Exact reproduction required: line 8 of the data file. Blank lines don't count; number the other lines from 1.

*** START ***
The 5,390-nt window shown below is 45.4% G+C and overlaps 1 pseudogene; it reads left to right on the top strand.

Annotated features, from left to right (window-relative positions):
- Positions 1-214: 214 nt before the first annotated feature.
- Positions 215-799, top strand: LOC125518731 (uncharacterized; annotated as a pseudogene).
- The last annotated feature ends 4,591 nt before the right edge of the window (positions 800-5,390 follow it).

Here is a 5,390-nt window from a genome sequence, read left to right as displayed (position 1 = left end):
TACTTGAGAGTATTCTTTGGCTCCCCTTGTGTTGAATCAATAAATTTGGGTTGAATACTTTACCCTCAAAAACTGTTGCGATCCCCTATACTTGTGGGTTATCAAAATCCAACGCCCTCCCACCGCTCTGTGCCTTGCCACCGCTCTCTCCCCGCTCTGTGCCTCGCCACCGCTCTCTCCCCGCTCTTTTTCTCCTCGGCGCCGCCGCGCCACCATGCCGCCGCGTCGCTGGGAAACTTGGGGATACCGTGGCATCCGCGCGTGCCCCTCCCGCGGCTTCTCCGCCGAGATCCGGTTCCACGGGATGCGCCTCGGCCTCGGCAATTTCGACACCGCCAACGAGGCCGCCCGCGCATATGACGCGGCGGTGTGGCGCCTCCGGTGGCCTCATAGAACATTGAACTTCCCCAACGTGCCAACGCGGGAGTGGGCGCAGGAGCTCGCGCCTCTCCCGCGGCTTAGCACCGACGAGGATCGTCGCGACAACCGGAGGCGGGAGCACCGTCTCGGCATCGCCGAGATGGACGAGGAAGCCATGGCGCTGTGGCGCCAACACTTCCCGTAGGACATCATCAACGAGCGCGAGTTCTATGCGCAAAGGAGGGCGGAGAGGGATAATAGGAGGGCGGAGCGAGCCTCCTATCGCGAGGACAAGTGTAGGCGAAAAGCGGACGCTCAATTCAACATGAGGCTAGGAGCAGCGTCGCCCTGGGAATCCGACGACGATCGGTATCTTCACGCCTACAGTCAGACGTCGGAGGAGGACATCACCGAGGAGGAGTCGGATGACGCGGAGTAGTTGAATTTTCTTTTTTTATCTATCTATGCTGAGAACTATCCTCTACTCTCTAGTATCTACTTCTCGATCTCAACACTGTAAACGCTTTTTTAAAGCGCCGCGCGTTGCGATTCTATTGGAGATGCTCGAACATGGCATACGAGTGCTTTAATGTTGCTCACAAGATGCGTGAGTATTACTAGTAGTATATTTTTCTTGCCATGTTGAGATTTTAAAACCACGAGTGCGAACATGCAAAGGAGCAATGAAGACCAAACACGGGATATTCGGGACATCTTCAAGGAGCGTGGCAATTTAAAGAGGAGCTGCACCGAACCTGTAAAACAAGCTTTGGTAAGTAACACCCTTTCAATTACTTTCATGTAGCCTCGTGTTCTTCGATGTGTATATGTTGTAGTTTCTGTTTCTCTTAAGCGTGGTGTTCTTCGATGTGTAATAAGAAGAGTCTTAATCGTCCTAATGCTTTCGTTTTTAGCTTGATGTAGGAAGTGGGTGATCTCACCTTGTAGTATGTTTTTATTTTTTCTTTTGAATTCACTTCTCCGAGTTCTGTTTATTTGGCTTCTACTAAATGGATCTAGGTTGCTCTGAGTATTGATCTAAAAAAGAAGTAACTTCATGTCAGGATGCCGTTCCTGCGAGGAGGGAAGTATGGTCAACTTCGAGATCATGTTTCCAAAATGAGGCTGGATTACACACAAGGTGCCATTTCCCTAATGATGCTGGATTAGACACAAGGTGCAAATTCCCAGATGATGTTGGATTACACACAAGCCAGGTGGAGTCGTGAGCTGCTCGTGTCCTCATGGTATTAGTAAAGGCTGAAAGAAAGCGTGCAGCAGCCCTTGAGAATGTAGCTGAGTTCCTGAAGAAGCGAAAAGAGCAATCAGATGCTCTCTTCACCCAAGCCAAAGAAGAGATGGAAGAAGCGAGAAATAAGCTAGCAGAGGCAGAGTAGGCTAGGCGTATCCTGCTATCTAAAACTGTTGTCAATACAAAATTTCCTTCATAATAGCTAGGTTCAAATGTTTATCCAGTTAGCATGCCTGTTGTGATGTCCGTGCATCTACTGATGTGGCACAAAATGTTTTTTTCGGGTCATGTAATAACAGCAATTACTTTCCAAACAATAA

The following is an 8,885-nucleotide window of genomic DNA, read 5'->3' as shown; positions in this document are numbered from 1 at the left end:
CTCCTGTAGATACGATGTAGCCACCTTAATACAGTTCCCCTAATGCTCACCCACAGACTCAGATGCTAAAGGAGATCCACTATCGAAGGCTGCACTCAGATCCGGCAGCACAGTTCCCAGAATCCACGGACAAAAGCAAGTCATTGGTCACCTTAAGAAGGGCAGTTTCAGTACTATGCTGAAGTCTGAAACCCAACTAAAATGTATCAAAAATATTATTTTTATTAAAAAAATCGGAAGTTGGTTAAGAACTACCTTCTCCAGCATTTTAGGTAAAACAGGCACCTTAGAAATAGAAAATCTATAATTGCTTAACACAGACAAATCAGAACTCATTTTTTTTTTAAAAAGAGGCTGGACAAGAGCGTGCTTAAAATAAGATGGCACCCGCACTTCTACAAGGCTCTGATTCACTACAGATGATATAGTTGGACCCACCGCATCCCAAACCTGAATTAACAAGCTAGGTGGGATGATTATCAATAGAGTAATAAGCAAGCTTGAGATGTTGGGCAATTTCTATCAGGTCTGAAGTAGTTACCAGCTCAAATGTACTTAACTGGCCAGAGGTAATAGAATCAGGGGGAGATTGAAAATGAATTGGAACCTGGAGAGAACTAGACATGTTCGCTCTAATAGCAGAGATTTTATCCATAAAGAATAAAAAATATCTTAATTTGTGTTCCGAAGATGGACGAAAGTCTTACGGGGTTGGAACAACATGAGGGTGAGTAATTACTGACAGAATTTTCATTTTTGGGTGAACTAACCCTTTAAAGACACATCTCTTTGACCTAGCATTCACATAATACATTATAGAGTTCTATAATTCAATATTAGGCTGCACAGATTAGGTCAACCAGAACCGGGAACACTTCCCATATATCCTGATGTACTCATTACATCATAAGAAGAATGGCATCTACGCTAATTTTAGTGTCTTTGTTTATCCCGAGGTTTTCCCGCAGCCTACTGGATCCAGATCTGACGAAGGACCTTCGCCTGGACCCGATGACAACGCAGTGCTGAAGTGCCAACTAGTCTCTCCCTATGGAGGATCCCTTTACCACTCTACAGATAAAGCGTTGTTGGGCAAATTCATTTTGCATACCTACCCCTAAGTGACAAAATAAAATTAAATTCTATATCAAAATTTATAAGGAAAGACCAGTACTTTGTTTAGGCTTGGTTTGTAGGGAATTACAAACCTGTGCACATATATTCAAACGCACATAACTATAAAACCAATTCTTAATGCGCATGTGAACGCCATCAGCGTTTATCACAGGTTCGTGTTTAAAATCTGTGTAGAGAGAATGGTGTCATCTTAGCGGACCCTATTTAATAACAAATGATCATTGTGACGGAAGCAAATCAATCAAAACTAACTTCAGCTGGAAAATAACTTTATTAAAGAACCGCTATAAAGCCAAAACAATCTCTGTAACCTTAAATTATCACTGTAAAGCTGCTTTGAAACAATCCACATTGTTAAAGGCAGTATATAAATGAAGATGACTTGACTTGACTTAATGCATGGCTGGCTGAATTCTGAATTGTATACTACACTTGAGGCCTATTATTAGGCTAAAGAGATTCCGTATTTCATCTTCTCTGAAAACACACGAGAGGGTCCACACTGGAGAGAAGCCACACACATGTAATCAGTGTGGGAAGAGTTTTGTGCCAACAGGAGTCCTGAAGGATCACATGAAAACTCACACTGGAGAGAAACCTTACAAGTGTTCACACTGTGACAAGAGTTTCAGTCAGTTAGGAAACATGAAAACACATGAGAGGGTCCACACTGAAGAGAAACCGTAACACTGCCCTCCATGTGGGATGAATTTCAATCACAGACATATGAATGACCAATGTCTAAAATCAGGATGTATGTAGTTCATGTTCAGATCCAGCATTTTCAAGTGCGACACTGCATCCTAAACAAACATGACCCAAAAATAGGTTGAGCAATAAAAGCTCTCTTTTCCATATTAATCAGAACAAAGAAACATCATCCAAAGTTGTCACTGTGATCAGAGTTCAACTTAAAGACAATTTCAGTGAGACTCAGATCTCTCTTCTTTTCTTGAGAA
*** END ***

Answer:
The following is an 8,885-nucleotide window of genomic DNA, read 5'->3' as shown; positions in this document are numbered from 1 at the left end: